Yeah. When in doubt, trim it back. That’s usually the best way to go for it. You can always add more layer. Again, to that point, monitor, optimize and repeat. SEO is definitely a long game so don’t be afraid to do iterative updates to your content as well. What types of content should you consider? There’s a ton of articles out there, so rather than go into in depth, people talk about pillar pages, hub pages, landing pages, cornerstone, etc. At the end of the day, what does it all mean? Which do you need? Are they giving you a clear path for your users?

Jeff Cohen:
This is really going to vary based on so many things that are unique to your business and your market. But in most cases, you want a variety of content formats that are going to have a better chance to show up for searchers in various stages of their search journey, or as you may have heard of called, the search funnel. It’s really important to note that not all types of content work for all markets. As Tripp mentioned earlier, if your particular market isn’t going to have a worthwhile blog, don’t waste your time writing that blog.

Jeff Cohen:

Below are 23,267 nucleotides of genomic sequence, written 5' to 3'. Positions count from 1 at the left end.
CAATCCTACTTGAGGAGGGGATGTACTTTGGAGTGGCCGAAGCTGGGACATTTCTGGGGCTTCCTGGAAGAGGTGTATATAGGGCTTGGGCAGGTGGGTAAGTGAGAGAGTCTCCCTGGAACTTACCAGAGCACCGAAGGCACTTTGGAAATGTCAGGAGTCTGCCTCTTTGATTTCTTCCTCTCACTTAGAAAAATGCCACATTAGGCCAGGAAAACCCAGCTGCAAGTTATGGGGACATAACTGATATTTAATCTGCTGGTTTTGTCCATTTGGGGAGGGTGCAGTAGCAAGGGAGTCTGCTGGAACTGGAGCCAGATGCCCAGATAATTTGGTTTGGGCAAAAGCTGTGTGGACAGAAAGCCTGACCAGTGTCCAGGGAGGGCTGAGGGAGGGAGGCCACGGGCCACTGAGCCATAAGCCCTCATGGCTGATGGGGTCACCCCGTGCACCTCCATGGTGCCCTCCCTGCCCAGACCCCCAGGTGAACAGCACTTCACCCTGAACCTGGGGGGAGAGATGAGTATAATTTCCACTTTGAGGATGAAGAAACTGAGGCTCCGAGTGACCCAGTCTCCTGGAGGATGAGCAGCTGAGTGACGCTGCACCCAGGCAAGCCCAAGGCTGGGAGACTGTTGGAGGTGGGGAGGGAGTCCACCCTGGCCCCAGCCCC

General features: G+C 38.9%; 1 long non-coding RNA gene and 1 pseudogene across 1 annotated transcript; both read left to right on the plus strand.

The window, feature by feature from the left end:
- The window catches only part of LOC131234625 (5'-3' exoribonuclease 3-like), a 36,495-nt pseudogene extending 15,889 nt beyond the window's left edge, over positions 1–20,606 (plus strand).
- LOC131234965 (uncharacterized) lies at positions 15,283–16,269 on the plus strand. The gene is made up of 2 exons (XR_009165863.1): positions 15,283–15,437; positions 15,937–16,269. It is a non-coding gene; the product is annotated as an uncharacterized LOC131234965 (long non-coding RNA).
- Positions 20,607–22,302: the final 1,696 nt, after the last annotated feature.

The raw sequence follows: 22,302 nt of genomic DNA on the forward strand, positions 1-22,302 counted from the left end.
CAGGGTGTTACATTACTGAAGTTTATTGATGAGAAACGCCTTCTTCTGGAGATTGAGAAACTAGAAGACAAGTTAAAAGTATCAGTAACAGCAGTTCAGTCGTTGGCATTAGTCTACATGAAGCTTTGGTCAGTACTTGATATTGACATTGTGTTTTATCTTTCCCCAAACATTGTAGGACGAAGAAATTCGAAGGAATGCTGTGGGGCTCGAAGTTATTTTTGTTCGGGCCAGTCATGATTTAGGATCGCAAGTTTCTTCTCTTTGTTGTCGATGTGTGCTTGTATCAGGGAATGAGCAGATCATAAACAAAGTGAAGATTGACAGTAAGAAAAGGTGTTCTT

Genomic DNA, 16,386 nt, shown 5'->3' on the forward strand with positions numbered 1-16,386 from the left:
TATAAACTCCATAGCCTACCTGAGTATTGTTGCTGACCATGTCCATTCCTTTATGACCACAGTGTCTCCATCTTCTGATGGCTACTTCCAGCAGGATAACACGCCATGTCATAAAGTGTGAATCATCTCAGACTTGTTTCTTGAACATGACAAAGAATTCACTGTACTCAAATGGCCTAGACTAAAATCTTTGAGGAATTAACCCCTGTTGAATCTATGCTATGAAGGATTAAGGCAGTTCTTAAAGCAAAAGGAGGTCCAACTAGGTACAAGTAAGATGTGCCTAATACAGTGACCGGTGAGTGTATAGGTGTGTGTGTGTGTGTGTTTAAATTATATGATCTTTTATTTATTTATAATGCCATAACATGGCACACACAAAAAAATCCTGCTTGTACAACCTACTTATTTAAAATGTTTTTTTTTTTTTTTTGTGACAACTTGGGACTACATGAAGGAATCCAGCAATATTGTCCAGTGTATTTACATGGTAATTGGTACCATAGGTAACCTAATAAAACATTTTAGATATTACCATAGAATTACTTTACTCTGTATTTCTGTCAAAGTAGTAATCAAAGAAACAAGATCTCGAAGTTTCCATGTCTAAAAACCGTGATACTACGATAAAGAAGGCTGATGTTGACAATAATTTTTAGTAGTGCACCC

You want to be able to deliver content that is consistent with what the users in the search engine expect. Otherwise, it could end up just hurting your overall efforts and wasting your time. But in general, you want to be sure to include a mix of content types that will help all users that digest information in different ways to find what they’re looking for. This can be a mix of things like making sure you have images, video, data tables for facts and figures or even interactive tools for things like, if you’re a lending company or things like that.

Tripp Hamilton:
Really having a wide variety of media types can really help especially as society is evolving to have a shorter and shorter attention span, having that short form content, that minute, minute and a half video that speaks to what the page is about similar to what these screenshots are showing. Like how to mount a flat screen TV. These helpful guides that essentially tell you step by step what to do. Really, a lot of people are looking for those quick answers, not a 1500 word article. Now, there’s oftentimes where they are looking for that 1500 word article, if it’s a significant purchase. Really, it all depends on who your customers are, who are your buyer personas as well.

Jeff Cohen:
The difference between a new site versus a recipe site versus this site, for example, for home depot, you’re going to have vastly different types of content. But you want to make sure that it is the right content for your audience and even in this case where we see nice broken up like this, you can’t quite see the screenshots but all of those little tool icons are a way for somebody to purchase the tools that they’re recommending to install that TV. This is also a great conversion [inaudible 00:26:08] tool as well from the client side.

Jeff Cohen: